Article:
By Mario Carr
Our nearest celestial neighbour, the Moon, is shrinking as its interior cools.
According to a recent analysis of moonquakes detected by the Apollo astronauts more than 50 years ago, the Moon is becoming smaller by about 50 meters over the last several hundred million years. As it shrinks, its surface wrinkles like the skin of a grape when it becomes a raisin.
However, the Moon’s surface is brittle forming thrust faults where one section is pushed up against another causing moonquakes. The Moon isn’t the only object in our solar system shrinking. The planet Mercury has significantly larger thrust faults indicating it’s shrinking more than the Moon.
Here are June stargazing events, which are listed in the Hamilton Amateur Astronomers calendar.
June 10 – Jupiter is at opposition and at its closest point to the Earth. It can be seen all night rising in the east at sunset and setting in the west at sunrise.
June 14 – Hamilton Amateur Astronomers meeting 7:30-9:30 p.m, Spectator Building, 44 Frid Street, Hamilton. Free admission, door prizes and everybody welcome. An optional food bank donation of non-perishable goods will be collected and appreciated. Professor Brian McNamara from the University of Waterloo will discuss 1919-2019: A Century of Black Holes.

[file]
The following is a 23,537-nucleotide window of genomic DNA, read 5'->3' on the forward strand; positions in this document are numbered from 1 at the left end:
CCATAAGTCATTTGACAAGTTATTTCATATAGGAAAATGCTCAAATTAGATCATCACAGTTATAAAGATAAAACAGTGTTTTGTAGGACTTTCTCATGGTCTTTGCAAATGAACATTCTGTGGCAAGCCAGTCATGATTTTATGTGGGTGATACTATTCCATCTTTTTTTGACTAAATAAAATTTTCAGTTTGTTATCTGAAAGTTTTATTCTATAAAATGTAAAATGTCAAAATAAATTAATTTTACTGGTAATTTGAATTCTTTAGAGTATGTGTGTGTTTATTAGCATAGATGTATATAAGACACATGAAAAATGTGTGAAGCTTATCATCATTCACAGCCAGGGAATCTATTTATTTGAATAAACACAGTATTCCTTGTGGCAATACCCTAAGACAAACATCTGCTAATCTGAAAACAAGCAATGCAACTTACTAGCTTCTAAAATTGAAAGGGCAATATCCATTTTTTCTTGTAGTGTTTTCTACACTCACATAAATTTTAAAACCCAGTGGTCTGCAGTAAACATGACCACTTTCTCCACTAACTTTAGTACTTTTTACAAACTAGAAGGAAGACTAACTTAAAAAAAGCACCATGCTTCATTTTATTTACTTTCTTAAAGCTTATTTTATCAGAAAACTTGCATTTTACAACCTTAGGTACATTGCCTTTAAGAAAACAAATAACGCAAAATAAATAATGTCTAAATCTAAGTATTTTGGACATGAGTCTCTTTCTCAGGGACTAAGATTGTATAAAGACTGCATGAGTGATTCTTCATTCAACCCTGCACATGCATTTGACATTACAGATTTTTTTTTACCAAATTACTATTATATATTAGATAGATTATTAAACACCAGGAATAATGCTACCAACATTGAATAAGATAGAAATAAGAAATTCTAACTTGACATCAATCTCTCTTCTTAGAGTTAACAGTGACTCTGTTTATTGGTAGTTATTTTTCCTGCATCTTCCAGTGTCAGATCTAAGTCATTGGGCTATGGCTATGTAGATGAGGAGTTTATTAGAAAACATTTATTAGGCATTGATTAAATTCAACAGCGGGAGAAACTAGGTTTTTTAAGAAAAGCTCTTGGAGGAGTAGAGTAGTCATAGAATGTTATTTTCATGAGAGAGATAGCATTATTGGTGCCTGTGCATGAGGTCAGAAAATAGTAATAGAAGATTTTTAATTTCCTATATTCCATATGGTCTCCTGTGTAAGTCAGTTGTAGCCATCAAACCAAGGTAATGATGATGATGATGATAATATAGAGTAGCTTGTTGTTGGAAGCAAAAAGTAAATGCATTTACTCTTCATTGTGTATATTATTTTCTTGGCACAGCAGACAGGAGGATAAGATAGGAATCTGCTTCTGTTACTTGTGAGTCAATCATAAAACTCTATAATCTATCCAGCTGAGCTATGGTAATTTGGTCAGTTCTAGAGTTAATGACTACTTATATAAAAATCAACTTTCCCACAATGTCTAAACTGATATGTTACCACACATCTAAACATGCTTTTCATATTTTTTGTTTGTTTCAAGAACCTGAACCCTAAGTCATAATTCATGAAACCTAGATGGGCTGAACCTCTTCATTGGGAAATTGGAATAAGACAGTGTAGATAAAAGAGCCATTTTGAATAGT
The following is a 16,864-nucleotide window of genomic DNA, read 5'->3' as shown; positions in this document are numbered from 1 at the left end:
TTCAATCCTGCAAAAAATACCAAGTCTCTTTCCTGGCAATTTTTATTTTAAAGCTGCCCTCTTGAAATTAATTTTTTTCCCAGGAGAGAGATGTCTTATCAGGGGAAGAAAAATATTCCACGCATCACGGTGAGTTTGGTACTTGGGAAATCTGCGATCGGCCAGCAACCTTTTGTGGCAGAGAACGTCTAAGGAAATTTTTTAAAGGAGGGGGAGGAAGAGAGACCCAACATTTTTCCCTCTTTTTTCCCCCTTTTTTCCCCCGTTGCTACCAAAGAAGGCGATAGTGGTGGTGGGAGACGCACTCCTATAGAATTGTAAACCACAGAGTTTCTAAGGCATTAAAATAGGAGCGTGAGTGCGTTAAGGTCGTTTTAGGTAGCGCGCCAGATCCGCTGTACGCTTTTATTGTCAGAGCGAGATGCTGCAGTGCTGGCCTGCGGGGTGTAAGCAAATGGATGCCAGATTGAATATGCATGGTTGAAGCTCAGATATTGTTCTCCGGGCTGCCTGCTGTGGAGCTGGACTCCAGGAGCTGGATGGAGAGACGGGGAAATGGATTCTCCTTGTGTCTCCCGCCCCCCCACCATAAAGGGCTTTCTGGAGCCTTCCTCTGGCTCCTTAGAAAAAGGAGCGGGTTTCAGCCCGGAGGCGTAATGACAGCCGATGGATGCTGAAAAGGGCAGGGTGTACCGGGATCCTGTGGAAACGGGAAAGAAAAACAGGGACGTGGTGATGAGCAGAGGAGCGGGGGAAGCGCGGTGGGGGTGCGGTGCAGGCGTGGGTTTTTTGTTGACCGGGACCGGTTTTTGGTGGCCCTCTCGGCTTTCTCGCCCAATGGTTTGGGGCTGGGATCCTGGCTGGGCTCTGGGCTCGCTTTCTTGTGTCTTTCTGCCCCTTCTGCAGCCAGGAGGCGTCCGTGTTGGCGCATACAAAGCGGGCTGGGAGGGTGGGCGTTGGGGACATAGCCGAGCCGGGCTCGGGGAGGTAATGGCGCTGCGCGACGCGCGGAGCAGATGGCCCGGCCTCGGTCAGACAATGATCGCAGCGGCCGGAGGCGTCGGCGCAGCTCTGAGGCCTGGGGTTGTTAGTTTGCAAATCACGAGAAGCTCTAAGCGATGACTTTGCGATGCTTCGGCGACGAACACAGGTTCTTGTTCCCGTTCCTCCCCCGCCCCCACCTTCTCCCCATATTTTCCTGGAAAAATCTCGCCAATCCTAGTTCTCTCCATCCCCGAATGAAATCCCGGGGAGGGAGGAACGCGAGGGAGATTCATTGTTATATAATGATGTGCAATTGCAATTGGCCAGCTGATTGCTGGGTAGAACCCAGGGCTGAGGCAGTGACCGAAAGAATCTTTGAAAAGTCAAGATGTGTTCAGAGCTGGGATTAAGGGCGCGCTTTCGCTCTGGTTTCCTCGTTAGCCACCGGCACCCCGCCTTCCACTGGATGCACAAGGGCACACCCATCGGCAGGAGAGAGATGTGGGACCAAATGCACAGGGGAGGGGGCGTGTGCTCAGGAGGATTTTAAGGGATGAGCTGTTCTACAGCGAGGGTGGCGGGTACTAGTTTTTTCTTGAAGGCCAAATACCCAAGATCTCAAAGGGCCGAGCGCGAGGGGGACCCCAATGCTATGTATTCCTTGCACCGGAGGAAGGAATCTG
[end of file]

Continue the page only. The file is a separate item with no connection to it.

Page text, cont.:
June 16 – The Moon is close to Jupiter in the early evening sky.
June 18 – Mercury and Mars meet low in the evening sky. The Moon is also close to Saturn later in the evening.
June 21 – Summer official begins at 11:54 a.m. during the Solstice. It’s also the longest day of the year.
For more information, see the Hamilton Amateur Astronomers website at www.amateurastronomy.org or call (905) 627-4323. The club offers a basic astronomy course for members.
Mario Carr is the club’s director of publicity and can be reached at firstname.lastname@example.org. Twitter: @MarioCCarr